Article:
Owning the Comments

The naysayers’ strategy of flooding comment sections with ignorant contempt seems to work according to a new study from UW-Madison:

n an experiment mentioned in the Science paper and soon to be published elsewhere in greater detail, about 2,000 people were asked to read a balanced news report about nanotechnology followed by a group of invented comments. All saw the same report but some read a group of comments that were uncivil, including name-calling. Others saw more civil comments.

“Disturbingly, readers’ interpretations of potential risks associated with the technology described in the news article differed significantly depending only on the tone of the manipulated reader comments posted with the story,” wrote authors Dominique Brossard and Dietram A. Scheufele.

“In other words, just the tone of the comments . . . can significantly alter how audiences think about the technology itself.”

Content doesn’t matter as much. Our intuitions are not tuned to the possibility of motivated virtual flash mobs. We perceive the tone of the conversation as representative of our peers and adjust ourselves accordingly. We don’t have the capacity to think rationally about everything, so we substitute coarse judgments, which can be manipulated. That is why we we are being gamed left and right.

Comments:

  1. I was disappointed with this press release since it didn't specify HOW "readers’ interpretations of potential risks... [depended on] the tone of the manipulated reader comments posted with the story" - civil vs uncivil. What reaction was triggered by the civil comments, and what by the uncivil ones? And were the uncivil ones uncivil toward fellow commenters, or toward the article? (It is nice to have evidence for the need to not let a comments section turn into a cesspool, but still...)

  2. The most lethal comments are the most plausible ones, and they are invariably couched with courtesy that must involve some restraint. They're very sciencey. There are personal attacks, but the best even get approval from the likes of us, as they probe personal shortcomings of commenters who point towards real information and science.

    Then there are the floods - a recent Grist interview with Al Gore (a magnet for this stuff) had hundreds of nasties, many of which called him a manbearpig. Not sure why that relieved their pent up hatred, but it seemed to be the mot of the hour.

  3. Pingback: Another Week of GW News, January 6, 2013 – A Few Things Ill Considered

  4. I believe professional distractors are largely courteous, providing a degree of skilled blather that is hard to decipher. Personal attacks are always phrased in a way that seems to discredit the person they wish to prevent delivering a message, cleverly changing or magnifying whatever they can find to make it seem less creditable.

    However, a month or so ago I checked in at an interview of Al Gore on Grist, and was startled by the hundreds of comments in a couple of hours. They were particularly fond of the epithet manbearpig. My minuscule efforts got me labeled a "troll".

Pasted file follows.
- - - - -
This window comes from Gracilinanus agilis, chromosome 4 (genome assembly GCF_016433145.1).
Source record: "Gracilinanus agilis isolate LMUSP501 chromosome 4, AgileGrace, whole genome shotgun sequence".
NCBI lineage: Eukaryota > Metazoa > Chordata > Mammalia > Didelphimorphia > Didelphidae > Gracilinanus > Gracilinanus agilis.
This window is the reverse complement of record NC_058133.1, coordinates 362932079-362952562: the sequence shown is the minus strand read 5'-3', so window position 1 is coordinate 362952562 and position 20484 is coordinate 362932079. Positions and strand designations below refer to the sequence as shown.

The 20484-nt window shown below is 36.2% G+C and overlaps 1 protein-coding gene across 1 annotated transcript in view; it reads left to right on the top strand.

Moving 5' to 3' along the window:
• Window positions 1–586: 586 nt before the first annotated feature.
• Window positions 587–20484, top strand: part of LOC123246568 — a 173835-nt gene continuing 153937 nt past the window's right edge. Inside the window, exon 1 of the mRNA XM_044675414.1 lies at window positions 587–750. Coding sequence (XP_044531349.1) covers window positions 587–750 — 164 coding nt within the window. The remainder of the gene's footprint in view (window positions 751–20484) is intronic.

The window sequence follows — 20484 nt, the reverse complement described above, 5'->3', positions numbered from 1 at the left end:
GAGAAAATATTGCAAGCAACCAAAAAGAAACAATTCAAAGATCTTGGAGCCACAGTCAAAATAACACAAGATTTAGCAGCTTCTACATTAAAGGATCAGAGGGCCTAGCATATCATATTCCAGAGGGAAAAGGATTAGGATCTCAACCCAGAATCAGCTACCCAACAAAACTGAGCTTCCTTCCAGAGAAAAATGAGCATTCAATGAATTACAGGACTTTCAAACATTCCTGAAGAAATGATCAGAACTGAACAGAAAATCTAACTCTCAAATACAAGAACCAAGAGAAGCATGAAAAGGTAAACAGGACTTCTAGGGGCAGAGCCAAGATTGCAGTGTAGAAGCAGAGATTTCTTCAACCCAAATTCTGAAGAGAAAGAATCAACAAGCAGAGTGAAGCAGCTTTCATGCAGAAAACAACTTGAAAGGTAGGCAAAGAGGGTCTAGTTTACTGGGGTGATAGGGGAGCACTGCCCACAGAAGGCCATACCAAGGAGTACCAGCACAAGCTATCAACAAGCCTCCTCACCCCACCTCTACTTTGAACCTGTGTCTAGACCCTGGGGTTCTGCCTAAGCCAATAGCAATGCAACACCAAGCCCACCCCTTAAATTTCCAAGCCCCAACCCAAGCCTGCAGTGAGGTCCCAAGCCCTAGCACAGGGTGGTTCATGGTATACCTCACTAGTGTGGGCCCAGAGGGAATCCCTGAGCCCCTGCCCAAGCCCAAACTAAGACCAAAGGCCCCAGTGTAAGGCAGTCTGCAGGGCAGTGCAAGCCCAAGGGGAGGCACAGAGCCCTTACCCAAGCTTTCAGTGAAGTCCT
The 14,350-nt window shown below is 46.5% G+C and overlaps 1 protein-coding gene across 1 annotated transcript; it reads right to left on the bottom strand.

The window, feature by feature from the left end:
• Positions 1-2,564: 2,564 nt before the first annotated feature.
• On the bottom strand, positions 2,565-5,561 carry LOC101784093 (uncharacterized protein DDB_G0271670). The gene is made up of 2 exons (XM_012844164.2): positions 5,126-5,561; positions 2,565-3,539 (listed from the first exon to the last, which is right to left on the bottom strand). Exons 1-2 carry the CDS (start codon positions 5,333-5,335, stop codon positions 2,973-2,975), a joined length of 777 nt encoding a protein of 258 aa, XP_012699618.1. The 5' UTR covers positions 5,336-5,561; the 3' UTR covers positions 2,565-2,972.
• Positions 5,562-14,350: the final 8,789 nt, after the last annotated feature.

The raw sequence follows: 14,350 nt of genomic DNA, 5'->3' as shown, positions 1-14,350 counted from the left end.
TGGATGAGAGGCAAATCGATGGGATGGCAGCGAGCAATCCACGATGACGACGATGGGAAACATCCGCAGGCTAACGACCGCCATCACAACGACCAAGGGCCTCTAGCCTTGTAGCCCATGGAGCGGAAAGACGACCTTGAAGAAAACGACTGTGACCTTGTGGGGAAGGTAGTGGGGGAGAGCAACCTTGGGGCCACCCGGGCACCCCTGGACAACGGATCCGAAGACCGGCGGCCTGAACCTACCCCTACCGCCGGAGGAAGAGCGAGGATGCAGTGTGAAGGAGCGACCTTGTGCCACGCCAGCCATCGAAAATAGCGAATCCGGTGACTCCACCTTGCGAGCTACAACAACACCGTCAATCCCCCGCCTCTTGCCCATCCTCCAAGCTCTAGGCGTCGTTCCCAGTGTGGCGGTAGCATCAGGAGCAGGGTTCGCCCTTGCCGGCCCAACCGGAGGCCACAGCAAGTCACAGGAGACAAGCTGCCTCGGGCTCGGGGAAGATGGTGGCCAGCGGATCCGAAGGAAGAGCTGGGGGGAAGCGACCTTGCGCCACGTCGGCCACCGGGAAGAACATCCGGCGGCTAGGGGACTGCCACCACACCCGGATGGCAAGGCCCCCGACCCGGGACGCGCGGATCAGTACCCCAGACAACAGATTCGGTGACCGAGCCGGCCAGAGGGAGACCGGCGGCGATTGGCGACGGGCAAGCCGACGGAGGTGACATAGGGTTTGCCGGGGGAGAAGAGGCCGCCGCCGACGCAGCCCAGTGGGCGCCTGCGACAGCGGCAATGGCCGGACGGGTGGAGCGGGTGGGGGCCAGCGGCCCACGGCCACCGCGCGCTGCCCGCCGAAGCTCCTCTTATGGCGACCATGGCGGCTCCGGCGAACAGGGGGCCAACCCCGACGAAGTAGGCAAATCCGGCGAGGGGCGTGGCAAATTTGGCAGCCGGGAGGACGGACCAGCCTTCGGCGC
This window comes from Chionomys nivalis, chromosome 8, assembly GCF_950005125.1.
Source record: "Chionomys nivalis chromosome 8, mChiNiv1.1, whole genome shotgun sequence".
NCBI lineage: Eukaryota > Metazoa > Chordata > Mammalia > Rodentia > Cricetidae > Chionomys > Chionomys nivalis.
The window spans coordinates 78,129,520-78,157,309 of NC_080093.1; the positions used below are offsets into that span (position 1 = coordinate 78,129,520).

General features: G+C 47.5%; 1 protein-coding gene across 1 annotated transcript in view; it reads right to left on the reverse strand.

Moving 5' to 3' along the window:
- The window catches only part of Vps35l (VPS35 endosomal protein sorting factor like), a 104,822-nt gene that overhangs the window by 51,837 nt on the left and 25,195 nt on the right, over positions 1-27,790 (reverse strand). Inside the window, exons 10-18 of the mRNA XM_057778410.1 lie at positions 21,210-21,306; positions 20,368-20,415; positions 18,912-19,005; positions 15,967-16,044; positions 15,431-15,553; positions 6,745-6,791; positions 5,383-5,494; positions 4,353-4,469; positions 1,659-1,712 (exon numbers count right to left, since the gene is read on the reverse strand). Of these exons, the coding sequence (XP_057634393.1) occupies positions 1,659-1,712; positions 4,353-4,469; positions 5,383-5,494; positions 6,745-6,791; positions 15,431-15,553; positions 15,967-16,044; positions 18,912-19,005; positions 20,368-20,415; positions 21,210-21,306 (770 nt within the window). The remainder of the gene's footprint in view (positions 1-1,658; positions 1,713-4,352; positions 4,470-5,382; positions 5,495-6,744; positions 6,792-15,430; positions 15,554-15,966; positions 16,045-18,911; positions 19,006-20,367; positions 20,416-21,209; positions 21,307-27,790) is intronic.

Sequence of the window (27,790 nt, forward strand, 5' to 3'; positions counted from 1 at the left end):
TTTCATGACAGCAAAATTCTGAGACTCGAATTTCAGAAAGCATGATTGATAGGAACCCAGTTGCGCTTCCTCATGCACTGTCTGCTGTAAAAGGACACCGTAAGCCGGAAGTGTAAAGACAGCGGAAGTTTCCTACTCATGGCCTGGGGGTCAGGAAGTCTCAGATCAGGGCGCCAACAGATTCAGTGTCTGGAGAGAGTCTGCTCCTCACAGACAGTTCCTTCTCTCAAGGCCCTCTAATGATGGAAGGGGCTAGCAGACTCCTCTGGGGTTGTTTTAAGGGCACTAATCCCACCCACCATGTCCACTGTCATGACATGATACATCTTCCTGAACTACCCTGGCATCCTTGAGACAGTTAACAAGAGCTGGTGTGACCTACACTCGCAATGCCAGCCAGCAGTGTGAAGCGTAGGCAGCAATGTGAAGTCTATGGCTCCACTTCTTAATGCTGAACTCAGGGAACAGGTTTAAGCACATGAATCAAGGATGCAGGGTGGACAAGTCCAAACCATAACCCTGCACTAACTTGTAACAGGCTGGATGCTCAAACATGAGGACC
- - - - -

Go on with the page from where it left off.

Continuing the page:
Unfortunately, this is all too effective.

    (A couple of earlier comments vanished on submission, so have saved the material here; hope it's fixed.)

  5. That the auditing sciences are word placement disciplines should be quite obvious to anyone who reads it for a while:

    http://neverendingaudit.tumblr.com/tagged/AuditingSciences

    Debate? What debate?

  6. This seems to argue for heavy comment moderation, which brings with it several potential problems.

    The first is the tendency to moderate out anything that doesn't 'tow the line'. I might be biased but I would like to think that here at Planet3.0 we do a decent job of ensuring that any comment no matter what it says can bypass moderation if it provides value for the reader.

    The second issue is that with moderation comes the inevitable claims of censorship. In the context of this article it would be worthwhile to have some idea how damaging such claims are so we could compare them with the damage caused by a flood of wrong/unhelpful comments.

  7. While debating with Moshpit about normative science (whatever that means) and Hansen testimonies (God the metadata of the governmental documents suck), I stumbled upon this:

    > It takes leadership to maintain dignity. Running blogs with comments sections filled with the wailing of hyenas shows no leadership whatsoever.

    http://thebenshi.com/2013/01/05/255-tone-matters-stupid-stupid-science-bloggers/

    Coincidentally, the debate with Moshpit happens at Judy's and start with this provocative comment:

    > In short, if your goal is to convince a tough crowd of your scientific views, it’s less than optimal to stray from that goal by extending your remarks to areas that are explicitly policy oriented: ‘ our study of tree rings indicates that we need a carbon tax” kind of funny when you cut out all the connective tissue in between.

    http://judithcurry.com/2013/02/16/congressional-testimony-and-normative-science/#comment-296925

    This runs against everything The Benshi discovered, but if some prefer business-like uniforms while surfing the moshpit, whatever should suit their fancy.


Leave a Reply

Your email address will not be published. Required fields are marked *

You may use these HTML tags and attributes: <a href="" title=""> <abbr title=""> <acronym title=""> <b> <blockquote cite=""> <cite> <code> <del datetime=""> <em> <i> <q cite=""> <strike> <strong>